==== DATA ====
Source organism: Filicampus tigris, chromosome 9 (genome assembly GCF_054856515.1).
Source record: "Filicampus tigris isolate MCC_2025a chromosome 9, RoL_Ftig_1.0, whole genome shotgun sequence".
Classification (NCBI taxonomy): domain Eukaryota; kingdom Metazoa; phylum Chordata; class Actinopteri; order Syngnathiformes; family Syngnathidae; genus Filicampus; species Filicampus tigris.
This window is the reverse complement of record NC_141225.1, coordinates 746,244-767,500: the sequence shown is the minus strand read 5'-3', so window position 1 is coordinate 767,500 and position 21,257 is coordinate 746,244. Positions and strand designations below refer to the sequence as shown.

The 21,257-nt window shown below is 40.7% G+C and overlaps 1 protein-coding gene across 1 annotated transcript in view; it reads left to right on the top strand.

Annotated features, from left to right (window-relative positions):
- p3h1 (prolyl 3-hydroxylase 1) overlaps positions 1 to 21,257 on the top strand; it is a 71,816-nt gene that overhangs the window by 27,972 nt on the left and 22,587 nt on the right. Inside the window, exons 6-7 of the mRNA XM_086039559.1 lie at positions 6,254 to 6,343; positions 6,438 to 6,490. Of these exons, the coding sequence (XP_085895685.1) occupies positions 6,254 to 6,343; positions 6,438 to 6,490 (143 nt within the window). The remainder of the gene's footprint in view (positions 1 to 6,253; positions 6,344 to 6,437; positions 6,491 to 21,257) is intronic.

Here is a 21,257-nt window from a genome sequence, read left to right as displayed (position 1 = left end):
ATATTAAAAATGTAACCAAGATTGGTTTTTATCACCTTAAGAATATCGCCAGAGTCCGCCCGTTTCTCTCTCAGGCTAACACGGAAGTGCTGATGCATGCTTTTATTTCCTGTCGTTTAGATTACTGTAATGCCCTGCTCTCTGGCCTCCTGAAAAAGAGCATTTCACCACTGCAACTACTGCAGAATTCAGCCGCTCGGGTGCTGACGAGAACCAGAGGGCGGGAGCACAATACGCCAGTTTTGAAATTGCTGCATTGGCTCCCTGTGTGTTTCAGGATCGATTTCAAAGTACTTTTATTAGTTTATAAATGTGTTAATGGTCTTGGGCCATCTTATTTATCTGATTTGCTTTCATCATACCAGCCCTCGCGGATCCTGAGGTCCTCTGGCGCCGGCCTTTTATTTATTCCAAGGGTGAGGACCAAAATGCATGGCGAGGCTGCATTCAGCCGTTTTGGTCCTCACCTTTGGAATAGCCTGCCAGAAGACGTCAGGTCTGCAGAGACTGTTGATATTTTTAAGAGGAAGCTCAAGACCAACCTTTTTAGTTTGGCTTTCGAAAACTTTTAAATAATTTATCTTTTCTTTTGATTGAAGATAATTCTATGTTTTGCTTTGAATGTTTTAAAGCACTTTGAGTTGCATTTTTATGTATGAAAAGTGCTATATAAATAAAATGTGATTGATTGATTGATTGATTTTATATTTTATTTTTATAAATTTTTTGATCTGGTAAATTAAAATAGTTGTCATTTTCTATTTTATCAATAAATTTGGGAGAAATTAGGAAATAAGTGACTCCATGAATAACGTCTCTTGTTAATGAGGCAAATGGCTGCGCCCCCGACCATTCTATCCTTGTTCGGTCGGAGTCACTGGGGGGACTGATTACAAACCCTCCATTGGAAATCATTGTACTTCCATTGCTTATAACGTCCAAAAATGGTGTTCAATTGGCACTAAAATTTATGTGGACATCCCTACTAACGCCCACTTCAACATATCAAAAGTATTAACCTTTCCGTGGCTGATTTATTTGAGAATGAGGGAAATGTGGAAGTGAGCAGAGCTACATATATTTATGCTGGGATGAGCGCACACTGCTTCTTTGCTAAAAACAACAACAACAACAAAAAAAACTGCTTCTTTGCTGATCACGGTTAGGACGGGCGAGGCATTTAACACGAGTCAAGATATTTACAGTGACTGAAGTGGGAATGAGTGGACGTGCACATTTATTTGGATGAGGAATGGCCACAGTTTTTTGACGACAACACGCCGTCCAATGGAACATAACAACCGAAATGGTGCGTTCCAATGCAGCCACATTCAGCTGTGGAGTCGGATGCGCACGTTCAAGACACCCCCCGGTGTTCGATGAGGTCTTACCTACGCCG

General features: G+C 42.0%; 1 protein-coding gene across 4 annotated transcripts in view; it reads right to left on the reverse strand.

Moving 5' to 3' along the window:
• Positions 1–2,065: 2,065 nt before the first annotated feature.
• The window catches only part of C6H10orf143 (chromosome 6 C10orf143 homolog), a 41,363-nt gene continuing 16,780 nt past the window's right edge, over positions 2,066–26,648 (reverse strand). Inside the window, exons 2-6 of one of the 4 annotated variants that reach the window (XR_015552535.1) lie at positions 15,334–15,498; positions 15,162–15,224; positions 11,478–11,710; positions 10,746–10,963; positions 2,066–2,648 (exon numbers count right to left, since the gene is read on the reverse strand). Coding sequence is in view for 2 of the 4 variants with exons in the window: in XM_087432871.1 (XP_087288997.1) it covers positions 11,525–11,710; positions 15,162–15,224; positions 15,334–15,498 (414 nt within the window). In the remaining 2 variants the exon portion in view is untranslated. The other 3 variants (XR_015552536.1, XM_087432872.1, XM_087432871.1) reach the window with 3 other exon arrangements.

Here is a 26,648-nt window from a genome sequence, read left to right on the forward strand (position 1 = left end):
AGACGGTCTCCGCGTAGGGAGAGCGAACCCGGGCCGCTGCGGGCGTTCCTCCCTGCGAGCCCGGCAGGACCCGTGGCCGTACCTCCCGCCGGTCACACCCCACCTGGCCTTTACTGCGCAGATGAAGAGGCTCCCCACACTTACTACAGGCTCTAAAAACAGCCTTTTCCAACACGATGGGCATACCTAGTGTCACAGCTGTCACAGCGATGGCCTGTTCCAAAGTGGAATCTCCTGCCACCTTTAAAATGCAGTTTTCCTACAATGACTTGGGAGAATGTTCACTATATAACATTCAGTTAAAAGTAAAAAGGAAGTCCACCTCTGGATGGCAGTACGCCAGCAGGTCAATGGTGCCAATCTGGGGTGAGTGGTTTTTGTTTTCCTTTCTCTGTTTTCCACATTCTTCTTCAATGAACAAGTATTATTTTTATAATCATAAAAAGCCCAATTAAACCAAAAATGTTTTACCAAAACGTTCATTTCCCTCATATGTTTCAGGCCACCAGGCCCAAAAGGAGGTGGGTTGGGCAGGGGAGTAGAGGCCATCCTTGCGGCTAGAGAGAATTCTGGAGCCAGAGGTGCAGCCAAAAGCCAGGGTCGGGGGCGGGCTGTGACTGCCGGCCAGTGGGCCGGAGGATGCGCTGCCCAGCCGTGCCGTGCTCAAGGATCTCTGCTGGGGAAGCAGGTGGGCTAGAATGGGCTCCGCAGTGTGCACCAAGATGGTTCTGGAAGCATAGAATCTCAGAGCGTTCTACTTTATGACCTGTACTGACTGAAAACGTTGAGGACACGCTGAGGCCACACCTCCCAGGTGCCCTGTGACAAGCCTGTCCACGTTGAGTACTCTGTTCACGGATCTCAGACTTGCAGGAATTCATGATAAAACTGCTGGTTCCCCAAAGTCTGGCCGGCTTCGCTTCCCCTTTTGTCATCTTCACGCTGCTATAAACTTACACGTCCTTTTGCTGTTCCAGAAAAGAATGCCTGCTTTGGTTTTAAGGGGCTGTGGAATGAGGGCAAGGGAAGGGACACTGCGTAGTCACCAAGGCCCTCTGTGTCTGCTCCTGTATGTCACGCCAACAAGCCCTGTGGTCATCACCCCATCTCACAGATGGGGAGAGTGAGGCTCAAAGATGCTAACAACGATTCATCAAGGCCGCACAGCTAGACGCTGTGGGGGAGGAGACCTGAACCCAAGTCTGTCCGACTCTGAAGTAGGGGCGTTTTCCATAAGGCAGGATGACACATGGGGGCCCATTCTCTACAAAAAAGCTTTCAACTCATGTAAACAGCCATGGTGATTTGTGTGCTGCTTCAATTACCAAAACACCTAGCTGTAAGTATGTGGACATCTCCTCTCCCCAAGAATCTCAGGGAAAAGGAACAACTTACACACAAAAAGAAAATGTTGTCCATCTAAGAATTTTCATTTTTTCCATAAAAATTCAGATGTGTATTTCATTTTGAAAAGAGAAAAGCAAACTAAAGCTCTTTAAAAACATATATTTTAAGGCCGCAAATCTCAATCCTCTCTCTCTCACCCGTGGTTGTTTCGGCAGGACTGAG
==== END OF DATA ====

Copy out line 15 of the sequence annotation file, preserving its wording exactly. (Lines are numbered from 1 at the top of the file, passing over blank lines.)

AGACGGTCTCCGCGTAGGGAGAGCGAACCCGGGCCGCTGCGGGCGTTCCTCCCTGCGAGCCCGGCAGGACCCGTGGCCGTACCTCCCGCCGGTCACACCCCACCTGGCCTTTACTGCGCAGATGAAGAGGCTCCCCACACTTACTACAGGCTCTAAAAACAGCCTTTTCCAACACGATGGGCATACCTAGTGTCACAGCTGTCACAGCGATGGCCTGTTCCAAAGTGGAATCTCCTGCCACCTTTAAAATGCAGTTTTCCTACAATGACTTGGGAGAATGTTCACTATATAACATTCAGTTAAAAGTAAAAAGGAAGTCCACCTCTGGATGGCAGTACGCCAGCAGGTCAATGGTGCCAATCTGGGGTGAGTGGTTTTTGTTTTCCTTTCTCTGTTTTCCACATTCTTCTTCAATGAACAAGTATTATTTTTATAATCATAAAAAGCCCAATTAAACCAAAAATGTTTTACCAAAACGTTCATTTCCCTCATATGTTTCAGGCCACCAGGCCCAAAAGGAGGTGGGTTGGGCAGGGGAGTAGAGGCCATCCTTGCGGCTAGAGAGAATTCTGGAGCCAGAGGTGCAGCCAAAAGCCAGGGTCGGGGGCGGGCTGTGACTGCCGGCCAGTGGGCCGGAGGATGCGCTGCCCAGCCGTGCCGTGCTCAAGGATCTCTGCTGGGGAAGCAGGTGGGCTAGAATGGGCTCCGCAGTGTGCACCAAGATGGTTCTGGAAGCATAGAATCTCAGAGCGTTCTACTTTATGACCTGTACTGACTGAAAACGTTGAGGACACGCTGAGGCCACACCTCCCAGGTGCCCTGTGACAAGCCTGTCCACGTTGAGTACTCTGTTCACGGATCTCAGACTTGCAGGAATTCATGATAAAACTGCTGGTTCCCCAAAGTCTGGCCGGCTTCGCTTCCCCTTTTGTCATCTTCACGCTGCTATAAACTTACACGTCCTTTTGCTGTTCCAGAAAAGAATGCCTGCTTTGGTTTTAAGGGGCTGTGGAATGAGGGCAAGGGAAGGGACACTGCGTAGTCACCAAGGCCCTCTGTGTCTGCTCCTGTATGTCACGCCAACAAGCCCTGTGGTCATCACCCCATCTCACAGATGGGGAGAGTGAGGCTCAAAGATGCTAACAACGATTCATCAAGGCCGCACAGCTAGACGCTGTGGGGGAGGAGACCTGAACCCAAGTCTGTCCGACTCTGAAGTAGGGGCGTTTTCCATAAGGCAGGATGACACATGGGGGCCCATTCTCTACAAAAAAGCTTTCAACTCATGTAAACAGCCATGGTGATTTGTGTGCTGCTTCAATTACCAAAACACCTAGCTGTAAGTATGTGGACATCTCCTCTCCCCAAGAATCTCAGGGAAAAGGAACAACTTACACACAAAAAGAAAATGTTGTCCATCTAAGAATTTTCATTTTTTCCATAAAAATTCAGATGTGTATTTCATTTTGAAAAGAGAAAAGCAAACTAAAGCTCTTTAAAAACATATATTTTAAGGCCGCAAATCTCAATCCTCTCTCTCTCACCCGTGGTTGTTTCGGCAGGACTGAG